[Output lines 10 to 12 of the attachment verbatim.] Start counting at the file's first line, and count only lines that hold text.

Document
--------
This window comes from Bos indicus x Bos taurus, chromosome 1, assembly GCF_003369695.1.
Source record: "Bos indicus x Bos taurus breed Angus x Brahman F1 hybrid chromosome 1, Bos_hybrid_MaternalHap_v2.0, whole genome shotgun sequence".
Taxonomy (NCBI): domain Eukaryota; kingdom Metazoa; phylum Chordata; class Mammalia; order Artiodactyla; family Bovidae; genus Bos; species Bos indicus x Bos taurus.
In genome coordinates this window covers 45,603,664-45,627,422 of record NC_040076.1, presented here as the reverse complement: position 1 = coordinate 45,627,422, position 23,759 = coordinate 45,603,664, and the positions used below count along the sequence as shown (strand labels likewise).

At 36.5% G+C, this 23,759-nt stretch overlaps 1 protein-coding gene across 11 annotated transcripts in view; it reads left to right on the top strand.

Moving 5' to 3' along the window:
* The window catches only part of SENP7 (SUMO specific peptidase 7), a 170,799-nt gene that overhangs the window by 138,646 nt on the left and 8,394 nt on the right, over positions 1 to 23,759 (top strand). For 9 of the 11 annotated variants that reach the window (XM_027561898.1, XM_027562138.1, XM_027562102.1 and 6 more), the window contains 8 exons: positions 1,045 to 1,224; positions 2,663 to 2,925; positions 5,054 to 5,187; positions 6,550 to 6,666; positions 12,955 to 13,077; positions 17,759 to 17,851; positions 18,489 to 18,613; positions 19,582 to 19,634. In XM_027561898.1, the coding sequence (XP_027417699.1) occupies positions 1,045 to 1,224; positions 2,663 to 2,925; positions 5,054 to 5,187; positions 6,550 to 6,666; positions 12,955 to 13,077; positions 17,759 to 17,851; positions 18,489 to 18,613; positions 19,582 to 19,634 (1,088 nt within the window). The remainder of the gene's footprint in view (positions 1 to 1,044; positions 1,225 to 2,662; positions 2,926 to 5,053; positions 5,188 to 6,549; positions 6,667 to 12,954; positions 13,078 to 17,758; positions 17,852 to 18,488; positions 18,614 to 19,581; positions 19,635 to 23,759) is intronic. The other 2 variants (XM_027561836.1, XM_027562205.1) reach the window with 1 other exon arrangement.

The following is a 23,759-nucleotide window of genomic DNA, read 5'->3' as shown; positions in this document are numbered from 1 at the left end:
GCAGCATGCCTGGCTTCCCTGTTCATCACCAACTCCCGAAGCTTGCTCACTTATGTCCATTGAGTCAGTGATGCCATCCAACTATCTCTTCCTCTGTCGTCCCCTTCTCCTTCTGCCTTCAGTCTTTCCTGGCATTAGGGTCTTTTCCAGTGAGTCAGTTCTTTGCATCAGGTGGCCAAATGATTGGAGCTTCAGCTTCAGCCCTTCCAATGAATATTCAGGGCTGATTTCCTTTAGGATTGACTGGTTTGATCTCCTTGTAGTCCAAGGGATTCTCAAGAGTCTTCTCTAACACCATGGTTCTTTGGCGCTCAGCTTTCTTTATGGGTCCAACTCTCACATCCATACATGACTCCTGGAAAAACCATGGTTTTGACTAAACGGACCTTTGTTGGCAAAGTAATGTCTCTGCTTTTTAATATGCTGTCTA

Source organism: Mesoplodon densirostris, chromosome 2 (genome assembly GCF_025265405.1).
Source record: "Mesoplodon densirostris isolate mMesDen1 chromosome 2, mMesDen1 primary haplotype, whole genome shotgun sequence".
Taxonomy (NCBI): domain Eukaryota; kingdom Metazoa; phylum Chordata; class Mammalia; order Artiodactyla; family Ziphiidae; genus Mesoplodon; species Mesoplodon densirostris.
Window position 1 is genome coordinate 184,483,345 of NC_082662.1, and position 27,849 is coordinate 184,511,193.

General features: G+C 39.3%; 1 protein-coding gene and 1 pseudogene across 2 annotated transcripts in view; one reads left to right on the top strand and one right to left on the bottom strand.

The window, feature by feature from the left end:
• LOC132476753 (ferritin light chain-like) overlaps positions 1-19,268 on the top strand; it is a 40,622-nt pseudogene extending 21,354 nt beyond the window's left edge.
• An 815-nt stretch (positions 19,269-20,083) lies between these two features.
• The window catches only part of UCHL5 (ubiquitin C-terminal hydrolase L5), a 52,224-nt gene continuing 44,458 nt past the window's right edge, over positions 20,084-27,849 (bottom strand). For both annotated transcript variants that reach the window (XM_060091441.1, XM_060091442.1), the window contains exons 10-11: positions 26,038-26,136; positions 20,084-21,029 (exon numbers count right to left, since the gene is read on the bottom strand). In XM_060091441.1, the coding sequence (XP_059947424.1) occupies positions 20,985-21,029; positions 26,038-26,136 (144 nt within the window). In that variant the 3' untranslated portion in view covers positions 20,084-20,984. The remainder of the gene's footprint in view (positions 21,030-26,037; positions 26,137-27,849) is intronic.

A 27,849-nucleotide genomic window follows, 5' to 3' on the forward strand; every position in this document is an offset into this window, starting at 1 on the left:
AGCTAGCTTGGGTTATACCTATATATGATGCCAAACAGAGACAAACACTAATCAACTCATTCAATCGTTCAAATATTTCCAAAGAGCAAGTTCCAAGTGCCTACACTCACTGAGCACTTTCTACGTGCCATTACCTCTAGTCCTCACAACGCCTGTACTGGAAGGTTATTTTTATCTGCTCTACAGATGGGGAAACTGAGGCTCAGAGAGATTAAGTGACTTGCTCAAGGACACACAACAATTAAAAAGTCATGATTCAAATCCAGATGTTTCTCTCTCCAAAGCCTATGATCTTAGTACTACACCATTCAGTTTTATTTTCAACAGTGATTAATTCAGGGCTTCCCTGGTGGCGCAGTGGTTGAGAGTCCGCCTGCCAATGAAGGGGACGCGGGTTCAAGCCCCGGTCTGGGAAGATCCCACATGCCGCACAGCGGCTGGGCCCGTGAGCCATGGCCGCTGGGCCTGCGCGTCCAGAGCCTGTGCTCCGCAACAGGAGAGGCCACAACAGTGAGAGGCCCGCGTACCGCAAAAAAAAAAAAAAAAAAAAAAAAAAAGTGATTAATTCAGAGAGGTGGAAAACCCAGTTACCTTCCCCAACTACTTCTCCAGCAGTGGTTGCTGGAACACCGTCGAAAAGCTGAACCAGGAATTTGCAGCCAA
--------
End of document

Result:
Source organism: Mesoplodon densirostris, chromosome 2 (genome assembly GCF_025265405.1).
Source record: "Mesoplodon densirostris isolate mMesDen1 chromosome 2, mMesDen1 primary haplotype, whole genome shotgun sequence".
Taxonomy (NCBI): domain Eukaryota; kingdom Metazoa; phylum Chordata; class Mammalia; order Artiodactyla; family Ziphiidae; genus Mesoplodon; species Mesoplodon densirostris.